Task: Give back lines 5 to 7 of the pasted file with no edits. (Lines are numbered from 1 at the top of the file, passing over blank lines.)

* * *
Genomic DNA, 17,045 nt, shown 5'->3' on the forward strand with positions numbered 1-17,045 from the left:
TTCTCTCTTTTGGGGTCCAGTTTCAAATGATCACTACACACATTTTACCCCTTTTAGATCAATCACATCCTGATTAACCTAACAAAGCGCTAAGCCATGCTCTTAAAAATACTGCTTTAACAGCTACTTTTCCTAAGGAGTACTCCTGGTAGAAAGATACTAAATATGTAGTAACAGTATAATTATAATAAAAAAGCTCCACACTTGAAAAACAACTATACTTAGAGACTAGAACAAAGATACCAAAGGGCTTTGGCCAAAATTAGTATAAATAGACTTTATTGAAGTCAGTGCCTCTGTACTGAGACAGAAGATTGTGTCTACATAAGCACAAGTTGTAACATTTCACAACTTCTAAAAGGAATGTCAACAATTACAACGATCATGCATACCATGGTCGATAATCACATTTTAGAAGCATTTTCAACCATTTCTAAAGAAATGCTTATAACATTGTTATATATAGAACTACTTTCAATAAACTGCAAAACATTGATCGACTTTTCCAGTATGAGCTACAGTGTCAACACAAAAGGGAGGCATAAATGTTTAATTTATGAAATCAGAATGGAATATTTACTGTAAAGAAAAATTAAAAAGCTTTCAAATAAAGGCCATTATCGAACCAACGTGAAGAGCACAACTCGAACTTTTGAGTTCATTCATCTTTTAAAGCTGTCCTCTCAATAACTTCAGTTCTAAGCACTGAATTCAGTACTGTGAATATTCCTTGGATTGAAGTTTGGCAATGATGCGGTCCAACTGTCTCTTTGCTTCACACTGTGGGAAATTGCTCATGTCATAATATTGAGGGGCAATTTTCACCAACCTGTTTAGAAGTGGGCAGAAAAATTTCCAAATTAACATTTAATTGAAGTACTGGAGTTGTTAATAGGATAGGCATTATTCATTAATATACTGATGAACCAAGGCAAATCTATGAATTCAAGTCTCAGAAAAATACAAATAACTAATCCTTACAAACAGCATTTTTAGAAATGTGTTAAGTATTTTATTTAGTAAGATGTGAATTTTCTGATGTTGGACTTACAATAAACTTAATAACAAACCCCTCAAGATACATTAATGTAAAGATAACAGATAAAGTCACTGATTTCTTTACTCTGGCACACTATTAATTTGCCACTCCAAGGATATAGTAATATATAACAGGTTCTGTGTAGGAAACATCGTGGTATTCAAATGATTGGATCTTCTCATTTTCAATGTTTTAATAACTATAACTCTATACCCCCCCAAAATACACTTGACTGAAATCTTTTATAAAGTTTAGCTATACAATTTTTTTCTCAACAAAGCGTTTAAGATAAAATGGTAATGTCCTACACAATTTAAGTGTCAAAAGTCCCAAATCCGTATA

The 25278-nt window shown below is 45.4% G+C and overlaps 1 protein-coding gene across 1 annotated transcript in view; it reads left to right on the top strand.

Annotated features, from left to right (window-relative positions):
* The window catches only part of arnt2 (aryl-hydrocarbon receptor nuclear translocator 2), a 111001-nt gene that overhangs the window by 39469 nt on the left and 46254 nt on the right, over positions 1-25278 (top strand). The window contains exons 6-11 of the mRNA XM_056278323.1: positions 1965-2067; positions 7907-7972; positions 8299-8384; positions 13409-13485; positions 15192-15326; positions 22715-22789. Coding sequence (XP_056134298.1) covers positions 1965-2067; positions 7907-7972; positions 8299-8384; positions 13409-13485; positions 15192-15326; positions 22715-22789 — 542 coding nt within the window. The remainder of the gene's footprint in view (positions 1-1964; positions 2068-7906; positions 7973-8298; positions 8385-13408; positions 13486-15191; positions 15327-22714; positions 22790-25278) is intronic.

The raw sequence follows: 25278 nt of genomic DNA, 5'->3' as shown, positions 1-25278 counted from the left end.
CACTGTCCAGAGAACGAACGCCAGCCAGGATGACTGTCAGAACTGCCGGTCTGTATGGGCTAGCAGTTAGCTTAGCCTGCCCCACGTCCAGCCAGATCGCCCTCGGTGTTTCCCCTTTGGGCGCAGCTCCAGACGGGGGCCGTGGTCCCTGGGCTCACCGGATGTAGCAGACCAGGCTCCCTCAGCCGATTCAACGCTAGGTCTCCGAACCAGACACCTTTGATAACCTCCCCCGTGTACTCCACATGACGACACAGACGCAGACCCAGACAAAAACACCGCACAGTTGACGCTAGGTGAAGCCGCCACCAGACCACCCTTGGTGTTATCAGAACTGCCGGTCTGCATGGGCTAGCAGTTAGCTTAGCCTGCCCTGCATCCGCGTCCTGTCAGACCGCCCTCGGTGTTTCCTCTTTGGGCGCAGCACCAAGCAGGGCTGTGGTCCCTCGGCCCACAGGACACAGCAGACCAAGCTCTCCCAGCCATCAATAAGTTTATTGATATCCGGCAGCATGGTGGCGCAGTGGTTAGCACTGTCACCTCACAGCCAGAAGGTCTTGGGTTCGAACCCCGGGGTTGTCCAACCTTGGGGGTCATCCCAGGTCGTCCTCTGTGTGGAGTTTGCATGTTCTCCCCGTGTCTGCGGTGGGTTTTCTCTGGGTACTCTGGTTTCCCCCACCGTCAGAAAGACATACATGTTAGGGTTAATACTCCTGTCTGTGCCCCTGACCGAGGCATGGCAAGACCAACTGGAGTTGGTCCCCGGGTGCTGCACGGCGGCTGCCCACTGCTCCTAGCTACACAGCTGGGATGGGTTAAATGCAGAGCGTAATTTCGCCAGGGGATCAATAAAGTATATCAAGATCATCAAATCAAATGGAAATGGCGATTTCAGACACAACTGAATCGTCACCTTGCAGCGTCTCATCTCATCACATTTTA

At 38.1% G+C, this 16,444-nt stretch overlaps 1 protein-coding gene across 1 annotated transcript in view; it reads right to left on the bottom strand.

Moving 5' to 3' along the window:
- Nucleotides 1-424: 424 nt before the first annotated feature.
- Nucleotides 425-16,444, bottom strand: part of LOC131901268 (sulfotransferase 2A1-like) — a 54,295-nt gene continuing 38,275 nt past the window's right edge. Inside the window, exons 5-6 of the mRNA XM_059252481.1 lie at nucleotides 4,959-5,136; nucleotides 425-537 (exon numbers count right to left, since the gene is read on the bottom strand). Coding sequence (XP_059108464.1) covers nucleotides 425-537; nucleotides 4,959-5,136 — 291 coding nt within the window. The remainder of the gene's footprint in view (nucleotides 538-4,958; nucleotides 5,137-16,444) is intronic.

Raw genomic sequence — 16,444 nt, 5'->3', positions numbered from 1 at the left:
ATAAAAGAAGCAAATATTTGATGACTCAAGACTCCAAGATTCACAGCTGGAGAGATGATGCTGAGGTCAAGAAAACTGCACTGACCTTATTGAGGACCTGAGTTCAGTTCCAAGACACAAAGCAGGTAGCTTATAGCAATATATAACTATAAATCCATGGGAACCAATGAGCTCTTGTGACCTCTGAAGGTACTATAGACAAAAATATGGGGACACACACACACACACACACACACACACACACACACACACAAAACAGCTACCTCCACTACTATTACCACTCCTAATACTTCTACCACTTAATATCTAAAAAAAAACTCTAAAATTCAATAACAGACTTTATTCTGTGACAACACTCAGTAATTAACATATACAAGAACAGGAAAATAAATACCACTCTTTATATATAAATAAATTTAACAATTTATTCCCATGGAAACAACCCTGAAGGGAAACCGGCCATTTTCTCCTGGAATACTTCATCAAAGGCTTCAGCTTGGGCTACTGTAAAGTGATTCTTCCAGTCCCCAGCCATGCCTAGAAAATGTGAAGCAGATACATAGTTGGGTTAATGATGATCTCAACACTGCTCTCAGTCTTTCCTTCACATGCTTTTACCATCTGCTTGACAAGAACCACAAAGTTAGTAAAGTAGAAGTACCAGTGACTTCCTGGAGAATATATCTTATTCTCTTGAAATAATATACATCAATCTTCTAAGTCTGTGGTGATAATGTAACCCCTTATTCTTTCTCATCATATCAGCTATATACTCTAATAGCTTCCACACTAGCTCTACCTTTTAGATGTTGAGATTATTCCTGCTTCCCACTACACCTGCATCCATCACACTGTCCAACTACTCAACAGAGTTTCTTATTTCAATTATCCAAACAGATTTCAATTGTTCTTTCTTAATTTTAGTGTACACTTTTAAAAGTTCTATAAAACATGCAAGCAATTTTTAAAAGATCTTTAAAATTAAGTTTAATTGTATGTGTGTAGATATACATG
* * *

* The window catches only part of arnt2 (aryl-hydrocarbon receptor nuclear translocator 2), a 111001-nt gene that overhangs the window by 39469 nt on the left and 46254 nt on the right, over positions 1-25278 (top strand). The window contains exons 6-11 of the mRNA XM_056278323.1: positions 1965-2067; positions 7907-7972; positions 8299-8384; positions 13409-13485; positions 15192-15326; positions 22715-22789. Coding sequence (XP_056134298.1) covers positions 1965-2067; positions 7907-7972; positions 8299-8384; positions 13409-13485; positions 15192-15326; positions 22715-22789 — 542 coding nt within the window. The remainder of the gene's footprint in view (positions 1-1964; positions 2068-7906; positions 7973-8298; positions 8385-13408; positions 13486-15191; positions 15327-22714; positions 22790-25278) is intronic.

The raw sequence follows: 25278 nt of genomic DNA, 5'->3' as shown, positions 1-25278 counted from the left end.
CACTGTCCAGAGAACGAACGCCAGCCAGGATGACTGTCAGAACTGCCGGTCTGTATGGGCTAGCAGTTAGCTTAGCCTGCCCCACGTCCAGCCAGATCGCCCTCGGTGTTTCCCCTTTGGGCGCAGCTCCAGACGGGGGCCGTGGTCCCTGGGCTCACCGGATGTAGCAGACCAGGCTCCCTCAGCCGATTCAACGCTAGGTCTCCGAACCAGACACCTTTGATAACCTCCCCCGTGTACTCCACATGACGACACAGACGCAGACCCAGACAAAAACACCGCACAGTTGACGCTAGGTGAAGCCGCCACCAGACCACCCTTGGTGTTATCAGAACTGCCGGTCTGCATGGGCTAGCAGTTAGCTTAGCCTGCCCTGCATCCGCGTCCTGTCAGACCGCCCTCGGTGTTTCCTCTTTGGGCGCAGCACCAAGCAGGGCTGTGGTCCCTCGGCCCACAGGACACAGCAGACCAAGCTCTCCCAGCCATCAATAAGTTTATTGATATCCGGCAGCATGGTGGCGCAGTGGTTAGCACTGTCACCTCACAGCCAGAAGGTCTTGGGTTCGAACCCCGGGGTTGTCCAACCTTGGGGGTCATCCCAGGTCGTCCTCTGTGTGGAGTTTGCATGTTCTCCCCGTGTCTGCGGTGGGTTTTCTCTGGGTACTCTGGTTTCCCCCACCGTCAGAAAGACATACATGTTAGGGTTAATACTCCTGTCTGTGCCCCTGACCGAGGCATGGCAAGACCAACTGGAGTTGGTCCCCGGGTGCTGCACGGCGGCTGCCCACTGCTCCTAGCTACACAGCTGGGATGGGTTAAATGCAGAGCGTAATTTCGCCAGGGGATCAATAAAGTATATCAAGATCATCAAATCAAATGGAAATGGCGATTTCAGACACAACTGAATCGTCACCTTGCAGCGTCTCATCTCATCACATTTTA